Bid to relaunch synthetic CDO unravels (FT)
JPMorgan and Morgan Stanley had been tentatively sounding out investors about a “full capital structure” synthetic CDO, according to people familiar with the talks. The deal would have included a range of tranches: a “senior piece” considered less risky than the “mezzanine”, or middle, piece, and the lowest-ranking “equity” tranche. Investors, though, balked at buying the top slice of the floated deal, according to people familiar with the talks. Finding the appropriate prices for these senior tranches has proved difficult since CDOs were created.
Banks Balk at New Rules for Small Loans (WSJ)
Large banks are pushing back against regulators' plans to toughen rules on short-term, high-interest consumer loans. Wells Fargo & Co., the largest bank to offer "deposit-advance loans," has told regulators that it will discontinue the loans if plans for tougher rules are completed, according to comments filed last month with the Office of the Comptroller of the Currency. The proposal "will force Wells Fargo to discontinue the Direct Deposit Advance Service, leaving many customers only more expensive alternatives," Wells wrote in a comment letter submitted to the OCC on May 30.
U.K. Bank Fines on Risk Management Failures Rose Sevenfold (Bloomberg)
The U.K. markets watchdog increased fines for risk management failings by more than seven times last year, according to a report by the Chartered Institute of Internal Auditors. The Financial Services Authority, which was replaced in April by the Financial Conduct Authority, levied 292 million pounds ($458 million) in fines against firms that didn’t have adequate risk management and controls in place in 2012, up from 38 million pounds in 2011, the group said in an e-mailed survey.
Bad Karma: How Fisker burned through $1.4 billion on a 'green' car (Reuters)
An examination of the company's rise and fall reveals Fisker's finances started to unravel as early as June 2011, when the U.S. Department of Energy cut off access to taxpayer-funded loans — a fact that wasn't publicly acknowledged by Fisker for nine months. That and other troubling information remained unknown by many of Fisker's private-sector investors, who put $525 million into the company from May 2011 through August 2012, attracted by rosy sales forecasts and assurances the company valued itself at nearly $2 billion.
In-Q-Tel: A Glimpse Inside the CIA’s Venture-Capital Arm (FBN)
Founded in 1999 as a way for the U.S. to keep up with the rapid innovation in science and technology, In-Q-Tel has been an early backer of start-ups later acquired by Google, Oracle, IBM and Lockheed Martin. “If you want to keep up with Silicon Valley, you need to become part of Silicon Valley. The best way to do that is have a budget because when you have a checkbook, everyone comes to you,” said Jim Rickards, an adviser to the U.S. intelligence community who is familiar with the activities of Arlington, Va.-based IQT. ... IQT was officially chartered in February 1999 by a group of private citizens at the behest of then-CIA Director George Tenet and with the support of Congress. The firm was envisioned as a way to “bridge the gap between the technology needs of the U.S. intelligence community and new advances in commercial technology,” according to IQT’s website. In a nod to its spy gadget origins, In-Q-Tel is said to be named in part after Agent Q, the fictional MI6 agent responsible for providing James Bond with all the latest wizardry.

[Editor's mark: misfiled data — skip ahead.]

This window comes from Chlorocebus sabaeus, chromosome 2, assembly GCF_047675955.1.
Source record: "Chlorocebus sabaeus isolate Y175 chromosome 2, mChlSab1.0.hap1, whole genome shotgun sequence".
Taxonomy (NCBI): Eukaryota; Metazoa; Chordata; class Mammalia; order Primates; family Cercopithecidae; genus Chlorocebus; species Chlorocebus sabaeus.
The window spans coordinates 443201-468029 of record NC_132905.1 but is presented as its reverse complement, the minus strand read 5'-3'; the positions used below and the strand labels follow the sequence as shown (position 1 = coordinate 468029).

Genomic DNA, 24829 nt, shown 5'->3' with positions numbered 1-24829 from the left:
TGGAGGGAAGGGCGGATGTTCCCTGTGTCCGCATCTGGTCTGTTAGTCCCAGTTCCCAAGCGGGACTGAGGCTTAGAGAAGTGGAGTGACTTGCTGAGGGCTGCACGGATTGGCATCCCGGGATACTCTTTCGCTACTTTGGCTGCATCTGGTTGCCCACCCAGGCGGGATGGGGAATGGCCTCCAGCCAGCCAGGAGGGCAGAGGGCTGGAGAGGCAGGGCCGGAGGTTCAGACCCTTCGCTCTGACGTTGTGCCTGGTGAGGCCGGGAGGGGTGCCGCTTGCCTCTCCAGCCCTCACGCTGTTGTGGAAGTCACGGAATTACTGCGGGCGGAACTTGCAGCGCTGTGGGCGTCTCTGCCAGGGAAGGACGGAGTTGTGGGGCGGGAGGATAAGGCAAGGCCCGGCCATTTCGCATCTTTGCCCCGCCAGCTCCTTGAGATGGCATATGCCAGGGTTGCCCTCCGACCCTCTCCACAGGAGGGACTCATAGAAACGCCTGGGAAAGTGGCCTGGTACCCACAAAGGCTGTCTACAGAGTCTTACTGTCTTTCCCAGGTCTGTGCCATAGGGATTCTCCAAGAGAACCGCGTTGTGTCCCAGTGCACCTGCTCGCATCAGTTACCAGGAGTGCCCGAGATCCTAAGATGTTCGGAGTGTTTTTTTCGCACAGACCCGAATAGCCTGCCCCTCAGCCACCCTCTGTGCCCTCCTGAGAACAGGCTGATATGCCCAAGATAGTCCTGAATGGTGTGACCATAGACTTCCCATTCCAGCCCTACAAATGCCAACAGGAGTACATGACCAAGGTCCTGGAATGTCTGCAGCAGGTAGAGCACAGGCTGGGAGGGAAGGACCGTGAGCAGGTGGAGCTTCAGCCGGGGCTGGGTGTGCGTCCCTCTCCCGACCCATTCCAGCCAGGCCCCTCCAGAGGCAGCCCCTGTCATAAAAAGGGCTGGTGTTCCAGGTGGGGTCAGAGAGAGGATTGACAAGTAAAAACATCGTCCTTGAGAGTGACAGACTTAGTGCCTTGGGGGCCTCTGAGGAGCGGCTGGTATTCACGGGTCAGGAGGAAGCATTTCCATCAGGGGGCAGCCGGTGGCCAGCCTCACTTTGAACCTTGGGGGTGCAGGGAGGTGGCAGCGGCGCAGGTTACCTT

Pope Blesses Hundreds of Harley-Davidsons (AP)
Thundering Harley engines nearly drowned out the Latin recitation of the "Our Father" prayer that accompanied Francis as he greeted the crowd before Mass. Standing in his open-top jeep, Francis drove up the main boulevard leading to St. Peter's Square, blessing the thousands of people in what was a giant Harley parking lot. Once the service got under way, bikers in their trademark leather Harley vests sat in the square alongside nuns and tens of thousands of faithful Catholics taking part in an unrelated, two-day pro-life rally.
Kraft: Putin stole Bowl ring (NYP)
New England Patriots owner Robert Kraft revealed the real story behind a 2005 meeting with Vladimir Putin, during which the Russian president pocketed his Super Bowl ring, worth more than $25,000. Kraft, at the time, claimed the diamond-encrusted bauble was a gift, but he now admits Putin stole it, and the White House intervened when he demanded it back. Kraft explained the incident happened while Sandy Weill and other business execs were in St. Petersburg. “I took out the ring and showed it to [Putin], and he put it on and he goes, ‘I can kill someone with this ring,’ ” Kraft told the crowd at Carnegie Hall’s Medal of Excellence gala at the Waldorf-Astoria.“I put my hand out and he put it in his pocket, and three KGB guys got around him and walked out.”